Expanded Motor Vehicle License Tax Authority for Municipalities

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Kara Millonzi

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A municipality currently is authorized under general law to levy up to a $5.00 licensing tax on any motor vehicle resident in the municipality (motor vehicle license tax). See G.S. 20-97(b). A municipality’s governing board may levy the tax in the unit’s annual budget ordinance. The revenue generated by the tax is unrestricted; it may be expended for any lawful purpose. Several municipalities have received local act authority to increase the amount of the tax. And, as of July 1, 2016, all municipalities will have the authority to levy up to a $30.00 motor vehicle licensing tax. See Section 29.27A of S.L. 2015-241.

The expanded tax authority comes with some strings, though. All of the additional revenue that a unit generates from increasing the motor vehicle license tax above the current $5 limit is earmarked for certain expenditures. The earmarks do not apply if a unit continues to only levy the $5.00 tax. They also do not apply if a unit levies a motor vehicle license tax under local act authority.

The expanded authority is effective as of July 1, 2016. Beginning with the FY2016-17 budget ordinance, if a unit levies a motor vehicle license tax pursuant to general law authority the proceeds from the tax are earmarked as follows:

  • A municipality may use the revenue generated by up to $5.00 of the tax for any lawful purpose. This earmark maintains the status quo as far as the amount of unrestricted money that is available for general fund purposes.
  • If a municipality operates one or more public transportation systems, as defined in G.S. 105-550(b), it may use the revenue generated from up to $5.00 of the tax to finance, construct, operate, and maintain its local public transportation systems. A transportation system is defined to include any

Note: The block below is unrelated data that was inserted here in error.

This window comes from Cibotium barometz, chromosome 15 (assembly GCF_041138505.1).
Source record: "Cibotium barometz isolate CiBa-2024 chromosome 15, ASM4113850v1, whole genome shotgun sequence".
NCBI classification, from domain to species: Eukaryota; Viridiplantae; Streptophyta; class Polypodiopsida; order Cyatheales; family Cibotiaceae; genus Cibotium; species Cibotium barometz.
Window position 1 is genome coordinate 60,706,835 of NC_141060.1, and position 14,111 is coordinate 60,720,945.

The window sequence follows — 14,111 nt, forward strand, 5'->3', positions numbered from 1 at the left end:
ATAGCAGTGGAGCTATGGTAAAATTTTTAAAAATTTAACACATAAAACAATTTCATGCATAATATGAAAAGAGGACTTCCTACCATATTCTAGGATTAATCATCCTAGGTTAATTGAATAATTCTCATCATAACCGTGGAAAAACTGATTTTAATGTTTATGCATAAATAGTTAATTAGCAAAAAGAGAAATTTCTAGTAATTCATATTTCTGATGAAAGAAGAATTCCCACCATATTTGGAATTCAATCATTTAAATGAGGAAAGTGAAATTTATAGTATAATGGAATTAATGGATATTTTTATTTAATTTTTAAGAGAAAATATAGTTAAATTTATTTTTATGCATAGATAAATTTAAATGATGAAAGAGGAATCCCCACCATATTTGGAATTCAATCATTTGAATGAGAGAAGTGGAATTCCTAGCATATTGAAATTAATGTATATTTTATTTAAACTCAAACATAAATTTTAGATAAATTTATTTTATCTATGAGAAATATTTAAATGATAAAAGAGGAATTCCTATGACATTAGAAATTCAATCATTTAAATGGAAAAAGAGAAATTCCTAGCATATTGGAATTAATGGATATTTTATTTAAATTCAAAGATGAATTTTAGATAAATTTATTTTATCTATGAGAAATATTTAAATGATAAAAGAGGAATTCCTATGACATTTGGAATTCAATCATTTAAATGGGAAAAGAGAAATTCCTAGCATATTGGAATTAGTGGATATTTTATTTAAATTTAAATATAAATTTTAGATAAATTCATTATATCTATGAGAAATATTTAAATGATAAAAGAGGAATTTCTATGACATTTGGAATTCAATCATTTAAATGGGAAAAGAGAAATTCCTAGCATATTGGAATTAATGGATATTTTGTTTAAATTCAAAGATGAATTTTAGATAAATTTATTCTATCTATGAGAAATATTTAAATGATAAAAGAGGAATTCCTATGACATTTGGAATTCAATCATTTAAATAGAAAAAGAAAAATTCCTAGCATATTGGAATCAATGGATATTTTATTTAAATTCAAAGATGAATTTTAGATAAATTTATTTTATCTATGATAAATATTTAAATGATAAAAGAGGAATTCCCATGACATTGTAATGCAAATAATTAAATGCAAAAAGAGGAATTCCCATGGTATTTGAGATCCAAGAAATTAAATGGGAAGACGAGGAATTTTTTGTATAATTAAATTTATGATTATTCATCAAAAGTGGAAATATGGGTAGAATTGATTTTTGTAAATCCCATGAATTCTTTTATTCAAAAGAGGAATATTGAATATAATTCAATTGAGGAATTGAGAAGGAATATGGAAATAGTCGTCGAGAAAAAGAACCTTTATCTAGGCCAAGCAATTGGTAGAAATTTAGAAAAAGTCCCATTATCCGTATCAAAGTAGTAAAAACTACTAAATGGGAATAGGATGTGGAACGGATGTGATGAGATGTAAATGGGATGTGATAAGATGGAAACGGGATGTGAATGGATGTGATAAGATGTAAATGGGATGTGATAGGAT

structures, improvements, buildings, equipment, vehicle parking or passenger transfer facilities, railroads and railroad rights-of-way, rights-of-way, bus services, shared-ride services, high-occupancy vehicle facilities, carpool and vanpool programs, voucher programs, telecommunications and information systems, integrated fare systems, bus lanes, and busways. The term does not include, however, streets, roads, or highways except to the extent they are dedicated to public transportation vehicles or to the extent they are necessary for access to vehicle parking or passenger transfer facilities.

  • The remainder of the revenue must be used for “maintaining, repairing, constructing, reconstructing, widening, or improving public streets in the city or town that do not form a part of the State highway system.”

To illustrate, let’s look at the potential application of the new provision in several different hypothetical municipalities:

  • Municipality A currently levies the $5.00 tax under general law authority. It operates a public transportation system. In its FY2016-17 budget ordinance, the municipality’s board levies a $30.00 per vehicle tax. The unit may use up to $5.00 per vehicle for any lawful purpose. It may use up to an additional $5.00 per vehicle to fund its public transportation system. It must use the remaining $20.00 per vehicle for construction, improvements, and repairs to municipal streets.
  • Municipality B currently levies the $5.00 tax under general law authority. It does not operate a public transportation system. Its board levies the $30.00 per vehicle tax in the FY2016-17 budget ordinance. It may use up to $5.00 per vehicle for any lawful purpose. It must use the remaining $25.00 per vehicle for construction, improvements, and repairs to municipal streets.
  • Municipality C currently levies the $5.00 tax under general law authority. It does not operate a public transportation system. Its board increases the tax levy in the FY2016-17 budget ordinance, but only to $10.00 per vehicle. The unit may use up to $5.00 per vehicle for any lawful purpose. It must use the remaining $5.00 per vehicle for construction, improvements, and repairs to municipal streets.
  • Municipality D currently levies the $5.00 tax under general law authority. It operates a public transportation system. The board decides to increase the tax levy, but only to $10.00 per vehicle in the FY2016-17 budget ordinance. The unit may use up to $5.00 per vehicle for any lawful purpose. It may use up to $5.00 per vehicle to fund its public transportation system. It must expend any of the proceeds not used for its public transportation system for construction, improvements, and repairs to municipal streets.
  • Municipality E does not currently levy the motor vehicle license tax. Its board levies a $5.00 per vehicle tax in the FY2016-17 budget ordinance. The unit may use all of the revenue generated by the tax for any lawful purpose.
  • Municipality F currently levies a $25 motor vehicle license tax pursuant to local act authority. In the FY2016-17 budget ordinance, it may continue to levy this local act tax, subject only to any restrictions imposed by the local act. Alternatively, the board may choose to levy up to $30.00 per vehicle pursuant to general law authority. If it chooses the latter, the revenue will be subject to the statutory earmarks.

 

 

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